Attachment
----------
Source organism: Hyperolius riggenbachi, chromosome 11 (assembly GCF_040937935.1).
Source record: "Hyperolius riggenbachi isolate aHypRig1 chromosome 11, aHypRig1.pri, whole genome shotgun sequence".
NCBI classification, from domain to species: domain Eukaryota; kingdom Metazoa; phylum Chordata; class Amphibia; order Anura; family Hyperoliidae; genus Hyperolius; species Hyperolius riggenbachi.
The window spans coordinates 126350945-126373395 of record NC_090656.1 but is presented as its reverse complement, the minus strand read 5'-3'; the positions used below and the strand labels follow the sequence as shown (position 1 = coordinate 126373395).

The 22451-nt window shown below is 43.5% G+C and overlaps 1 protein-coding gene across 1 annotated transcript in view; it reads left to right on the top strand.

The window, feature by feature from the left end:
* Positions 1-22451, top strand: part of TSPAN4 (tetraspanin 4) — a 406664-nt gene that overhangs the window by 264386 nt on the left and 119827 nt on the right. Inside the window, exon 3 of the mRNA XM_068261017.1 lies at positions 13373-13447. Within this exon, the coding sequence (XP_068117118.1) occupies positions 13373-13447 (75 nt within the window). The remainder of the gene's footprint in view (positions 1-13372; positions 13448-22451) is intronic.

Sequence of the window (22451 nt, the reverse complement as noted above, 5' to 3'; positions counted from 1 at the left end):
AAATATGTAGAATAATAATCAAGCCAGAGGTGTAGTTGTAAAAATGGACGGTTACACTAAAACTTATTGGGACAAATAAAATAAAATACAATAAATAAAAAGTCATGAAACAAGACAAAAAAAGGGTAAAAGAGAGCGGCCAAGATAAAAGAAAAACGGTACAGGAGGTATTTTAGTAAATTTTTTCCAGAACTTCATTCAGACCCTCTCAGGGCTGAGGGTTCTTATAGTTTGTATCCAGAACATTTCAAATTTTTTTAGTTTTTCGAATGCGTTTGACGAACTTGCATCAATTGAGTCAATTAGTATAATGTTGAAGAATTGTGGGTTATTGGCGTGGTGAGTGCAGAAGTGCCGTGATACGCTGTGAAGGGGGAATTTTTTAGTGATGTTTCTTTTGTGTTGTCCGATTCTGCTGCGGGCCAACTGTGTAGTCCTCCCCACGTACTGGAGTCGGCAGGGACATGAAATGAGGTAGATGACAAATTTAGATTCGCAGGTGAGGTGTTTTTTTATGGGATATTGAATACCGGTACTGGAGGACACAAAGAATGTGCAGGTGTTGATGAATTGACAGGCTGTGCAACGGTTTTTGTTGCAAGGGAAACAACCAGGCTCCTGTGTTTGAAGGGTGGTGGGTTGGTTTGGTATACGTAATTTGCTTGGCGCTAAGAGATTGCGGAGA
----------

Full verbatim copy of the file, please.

Source organism: Hyperolius riggenbachi, chromosome 11 (assembly GCF_040937935.1).
Source record: "Hyperolius riggenbachi isolate aHypRig1 chromosome 11, aHypRig1.pri, whole genome shotgun sequence".
NCBI classification, from domain to species: domain Eukaryota; kingdom Metazoa; phylum Chordata; class Amphibia; order Anura; family Hyperoliidae; genus Hyperolius; species Hyperolius riggenbachi.
The window spans coordinates 126350945-126373395 of record NC_090656.1 but is presented as its reverse complement, the minus strand read 5'-3'; the positions used below and the strand labels follow the sequence as shown (position 1 = coordinate 126373395).

The 22451-nt window shown below is 43.5% G+C and overlaps 1 protein-coding gene across 1 annotated transcript in view; it reads left to right on the top strand.

The window, feature by feature from the left end:
* Positions 1-22451, top strand: part of TSPAN4 (tetraspanin 4) — a 406664-nt gene that overhangs the window by 264386 nt on the left and 119827 nt on the right. Inside the window, exon 3 of the mRNA XM_068261017.1 lies at positions 13373-13447. Within this exon, the coding sequence (XP_068117118.1) occupies positions 13373-13447 (75 nt within the window). The remainder of the gene's footprint in view (positions 1-13372; positions 13448-22451) is intronic.

Sequence of the window (22451 nt, the reverse complement as noted above, 5' to 3'; positions counted from 1 at the left end):
AAATATGTAGAATAATAATCAAGCCAGAGGTGTAGTTGTAAAAATGGACGGTTACACTAAAACTTATTGGGACAAATAAAATAAAATACAATAAATAAAAAGTCATGAAACAAGACAAAAAAAGGGTAAAAGAGAGCGGCCAAGATAAAAGAAAAACGGTACAGGAGGTATTTTAGTAAATTTTTTCCAGAACTTCATTCAGACCCTCTCAGGGCTGAGGGTTCTTATAGTTTGTATCCAGAACATTTCAAATTTTTTTAGTTTTTCGAATGCGTTTGACGAACTTGCATCAATTGAGTCAATTAGTATAATGTTGAAGAATTGTGGGTTATTGGCGTGGTGAGTGCAGAAGTGCCGTGATACGCTGTGAAGGGGGAATTTTTTAGTGATGTTTCTTTTGTGTTGTCCGATTCTGCTGCGGGCCAACTGTGTAGTCCTCCCCACGTACTGGAGTCGGCAGGGACATGAAATGAGGTAGATGACAAATTTAGATTCGCAGGTGAGGTGTTTTTTTATGGGATATTGAATACCGGTACTGGAGGACACAAAGAATGTGCAGGTGTTGATGAATTGACAGGCTGTGCAACGGTTTTTGTTGCAAGGGAAACAACCAGGCTCCTGTGTTTGAAGGGTGGTGGGTTGGTTTGGTATACGTAATTTGCTTGGCGCTAAGAGATTGCGGAGA